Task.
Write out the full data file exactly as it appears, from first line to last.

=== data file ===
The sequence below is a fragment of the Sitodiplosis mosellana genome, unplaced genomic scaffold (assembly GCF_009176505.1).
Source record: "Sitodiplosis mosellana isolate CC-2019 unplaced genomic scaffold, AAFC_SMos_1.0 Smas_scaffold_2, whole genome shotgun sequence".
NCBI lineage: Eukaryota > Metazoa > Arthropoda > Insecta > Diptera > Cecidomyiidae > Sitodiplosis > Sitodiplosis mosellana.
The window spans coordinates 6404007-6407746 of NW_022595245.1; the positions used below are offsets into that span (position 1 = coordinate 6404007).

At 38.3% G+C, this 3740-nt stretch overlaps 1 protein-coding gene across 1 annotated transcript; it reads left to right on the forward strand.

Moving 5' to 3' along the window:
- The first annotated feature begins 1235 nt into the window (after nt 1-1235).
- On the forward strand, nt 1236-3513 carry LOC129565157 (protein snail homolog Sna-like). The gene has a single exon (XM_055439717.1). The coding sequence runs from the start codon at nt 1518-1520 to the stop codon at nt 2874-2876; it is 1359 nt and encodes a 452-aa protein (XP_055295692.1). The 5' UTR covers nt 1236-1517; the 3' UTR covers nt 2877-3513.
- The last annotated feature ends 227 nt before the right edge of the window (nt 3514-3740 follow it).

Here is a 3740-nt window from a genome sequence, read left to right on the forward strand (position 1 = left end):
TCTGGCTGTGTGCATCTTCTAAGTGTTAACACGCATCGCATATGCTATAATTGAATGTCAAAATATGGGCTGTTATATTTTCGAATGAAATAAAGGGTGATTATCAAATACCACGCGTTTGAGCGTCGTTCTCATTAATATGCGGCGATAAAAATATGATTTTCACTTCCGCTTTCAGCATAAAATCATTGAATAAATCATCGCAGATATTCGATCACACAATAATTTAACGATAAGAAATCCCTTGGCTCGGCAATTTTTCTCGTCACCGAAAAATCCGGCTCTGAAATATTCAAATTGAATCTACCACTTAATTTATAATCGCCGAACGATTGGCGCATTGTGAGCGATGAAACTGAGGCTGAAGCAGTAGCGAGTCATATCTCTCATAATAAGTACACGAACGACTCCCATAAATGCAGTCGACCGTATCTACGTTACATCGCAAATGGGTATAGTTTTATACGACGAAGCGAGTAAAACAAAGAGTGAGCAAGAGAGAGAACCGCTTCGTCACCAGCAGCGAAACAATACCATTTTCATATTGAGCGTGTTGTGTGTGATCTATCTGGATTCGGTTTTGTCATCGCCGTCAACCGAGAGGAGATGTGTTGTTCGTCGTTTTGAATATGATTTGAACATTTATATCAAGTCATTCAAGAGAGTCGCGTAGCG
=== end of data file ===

The sequence below is a fragment of the Sitodiplosis mosellana genome, unplaced genomic scaffold (assembly GCF_009176505.1).
Source record: "Sitodiplosis mosellana isolate CC-2019 unplaced genomic scaffold, AAFC_SMos_1.0 Smas_scaffold_2, whole genome shotgun sequence".
NCBI lineage: Eukaryota > Metazoa > Arthropoda > Insecta > Diptera > Cecidomyiidae > Sitodiplosis > Sitodiplosis mosellana.
The window spans coordinates 6404007-6407746 of NW_022595245.1; the positions used below are offsets into that span (position 1 = coordinate 6404007).

At 38.3% G+C, this 3740-nt stretch overlaps 1 protein-coding gene across 1 annotated transcript; it reads left to right on the forward strand.

Moving 5' to 3' along the window:
- The first annotated feature begins 1235 nt into the window (after nt 1-1235).
- On the forward strand, nt 1236-3513 carry LOC129565157 (protein snail homolog Sna-like). The gene has a single exon (XM_055439717.1). The coding sequence runs from the start codon at nt 1518-1520 to the stop codon at nt 2874-2876; it is 1359 nt and encodes a 452-aa protein (XP_055295692.1). The 5' UTR covers nt 1236-1517; the 3' UTR covers nt 2877-3513.
- The last annotated feature ends 227 nt before the right edge of the window (nt 3514-3740 follow it).

Here is a 3740-nt window from a genome sequence, read left to right on the forward strand (position 1 = left end):
TCTGGCTGTGTGCATCTTCTAAGTGTTAACACGCATCGCATATGCTATAATTGAATGTCAAAATATGGGCTGTTATATTTTCGAATGAAATAAAGGGTGATTATCAAATACCACGCGTTTGAGCGTCGTTCTCATTAATATGCGGCGATAAAAATATGATTTTCACTTCCGCTTTCAGCATAAAATCATTGAATAAATCATCGCAGATATTCGATCACACAATAATTTAACGATAAGAAATCCCTTGGCTCGGCAATTTTTCTCGTCACCGAAAAATCCGGCTCTGAAATATTCAAATTGAATCTACCACTTAATTTATAATCGCCGAACGATTGGCGCATTGTGAGCGATGAAACTGAGGCTGAAGCAGTAGCGAGTCATATCTCTCATAATAAGTACACGAACGACTCCCATAAATGCAGTCGACCGTATCTACGTTACATCGCAAATGGGTATAGTTTTATACGACGAAGCGAGTAAAACAAAGAGTGAGCAAGAGAGAGAACCGCTTCGTCACCAGCAGCGAAACAATACCATTTTCATATTGAGCGTGTTGTGTGTGATCTATCTGGATTCGGTTTTGTCATCGCCGTCAACCGAGAGGAGATGTGTTGTTCGTCGTTTTGAATATGATTTGAACATTTATATCAAGTCATTCAAGAGAGTCGCGTAGCG